Of course, this being the first game in the series for PS4 the most notable improvement is going to come in the form of visual fidelity. This game is gorgeous. There is no other way to put it. Having played countless hours of Madden this year, I was in awe at the various animations for simple actions such as a routine ground ball. It rarely feels canned or predetermined. Dirt gathers on jerseys, players are crafted with so much personality and detail, and the stadiums are modeled down to the last detail. This game is stunning, and having a higher resolution and frame rate on PS4 only drives that point home even more.

There is so much detail in this game. The commentary is amazing. Hearing the announcers pinpoint performances throughout the game is seamless. The camera angles are broadcast quality, and the small touches really seal the deal. I know it is a cliché saying, but there were times I could have easily confused this with a real game on television, it looks that good.

Hurry up and wait!

This package does come with a few issues though. One of the biggest is just how large the game really is. For the disc version I was able to boot up shortly after inserting the disc, but from there I played the waiting game. The install is well over 40GB and getting all that data from the disc to the hard drive took around 30 minutes. In that time only two teams and stadiums and only the quick game mode were available, the rest I had to wait for.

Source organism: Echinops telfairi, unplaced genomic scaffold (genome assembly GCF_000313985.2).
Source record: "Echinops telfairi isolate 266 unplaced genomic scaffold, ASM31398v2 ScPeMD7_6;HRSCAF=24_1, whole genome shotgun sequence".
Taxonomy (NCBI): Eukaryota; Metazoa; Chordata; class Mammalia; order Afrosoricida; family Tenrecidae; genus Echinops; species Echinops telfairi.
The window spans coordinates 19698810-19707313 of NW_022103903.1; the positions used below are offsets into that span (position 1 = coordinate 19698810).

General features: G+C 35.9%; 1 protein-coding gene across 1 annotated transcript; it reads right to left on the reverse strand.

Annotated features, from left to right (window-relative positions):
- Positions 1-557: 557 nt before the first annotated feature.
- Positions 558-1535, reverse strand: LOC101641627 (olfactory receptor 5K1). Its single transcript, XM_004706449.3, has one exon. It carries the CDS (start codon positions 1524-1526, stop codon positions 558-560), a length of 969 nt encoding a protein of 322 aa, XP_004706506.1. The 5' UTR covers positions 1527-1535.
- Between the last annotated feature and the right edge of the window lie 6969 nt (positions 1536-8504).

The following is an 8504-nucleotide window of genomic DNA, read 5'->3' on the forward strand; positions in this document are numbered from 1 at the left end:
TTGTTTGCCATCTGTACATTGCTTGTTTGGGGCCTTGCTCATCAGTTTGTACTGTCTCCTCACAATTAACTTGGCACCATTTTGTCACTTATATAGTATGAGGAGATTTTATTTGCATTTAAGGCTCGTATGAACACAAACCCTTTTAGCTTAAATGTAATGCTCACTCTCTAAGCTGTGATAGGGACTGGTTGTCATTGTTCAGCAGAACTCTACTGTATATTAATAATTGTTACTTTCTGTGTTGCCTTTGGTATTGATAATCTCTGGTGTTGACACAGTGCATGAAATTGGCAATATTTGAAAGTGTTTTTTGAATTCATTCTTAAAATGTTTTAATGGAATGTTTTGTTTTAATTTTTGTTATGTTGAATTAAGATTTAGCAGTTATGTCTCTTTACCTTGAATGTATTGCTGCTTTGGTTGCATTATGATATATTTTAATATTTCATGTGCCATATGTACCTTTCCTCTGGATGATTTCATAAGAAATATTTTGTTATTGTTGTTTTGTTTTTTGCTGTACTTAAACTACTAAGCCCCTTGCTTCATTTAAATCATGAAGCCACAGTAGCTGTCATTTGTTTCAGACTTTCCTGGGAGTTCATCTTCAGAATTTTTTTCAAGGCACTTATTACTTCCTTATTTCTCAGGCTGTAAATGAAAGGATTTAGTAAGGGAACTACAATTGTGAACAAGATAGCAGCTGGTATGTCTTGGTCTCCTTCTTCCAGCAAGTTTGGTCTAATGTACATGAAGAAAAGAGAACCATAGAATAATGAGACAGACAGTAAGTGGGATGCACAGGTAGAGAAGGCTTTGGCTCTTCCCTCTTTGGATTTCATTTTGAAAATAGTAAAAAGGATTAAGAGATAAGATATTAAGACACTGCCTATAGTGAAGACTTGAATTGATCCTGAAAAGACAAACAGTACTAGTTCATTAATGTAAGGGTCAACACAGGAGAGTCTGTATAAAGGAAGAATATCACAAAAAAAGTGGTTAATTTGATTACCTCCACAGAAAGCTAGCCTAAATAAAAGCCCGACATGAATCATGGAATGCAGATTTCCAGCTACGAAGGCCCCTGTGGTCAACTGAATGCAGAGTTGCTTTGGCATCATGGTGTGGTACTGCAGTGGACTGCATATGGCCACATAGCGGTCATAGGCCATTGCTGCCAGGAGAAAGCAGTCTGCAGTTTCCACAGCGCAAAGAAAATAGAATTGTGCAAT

Next-gen beards.

Once installed the loading times are still not the best. Watching the progress bar make its way around the bases has become one of my least favorite activities in a game in a long time. There is a lot of waiting in The Show, so thankfully the wait is worth it.

The last quirk I have is with the online. Games can be laggy at times, and animations simply don’t happen. This is something that can be improved over time with patches and such, but right now it definitely has plenty of hindrances. This also crops up offline from time to time. Stuttering animations and general slowdown, just enough to notice, usually happen at least once per game. It isn’t game-breaking, but when everything else looks so good, it does stand out.

MLB 14: The Show is a fantastic first offering on a new platform. I am impressed that every single feature is included, and the visuals are truly stunning. This may be the only baseball game in town, but it’s also still the best. I really look forward to seeing what the team at SCEA San Diego can do with the franchise as the PS4 matures. Fans of baseball and even those only slightly curious have yet another great title for the new console.

Review copy of game provided by publisher.

Good

  • The stellar presentation
  • Visuals are gorgeous
  • Seemingly endless content
  • Plays great for beginners as well as experts

Bad

  • That initial install
  • Loading times can be a bear
9

Excellent

Ken McKown
Ken is the Editor-in-Chief of this hole in the wall and he loves to troll for the fun of it. He also enjoys long walks through Arkham Asylum and the cool air of Shadow Moses Island. His turn-ons include Mortal Kombat, Metal Gear Solid and StarCraft.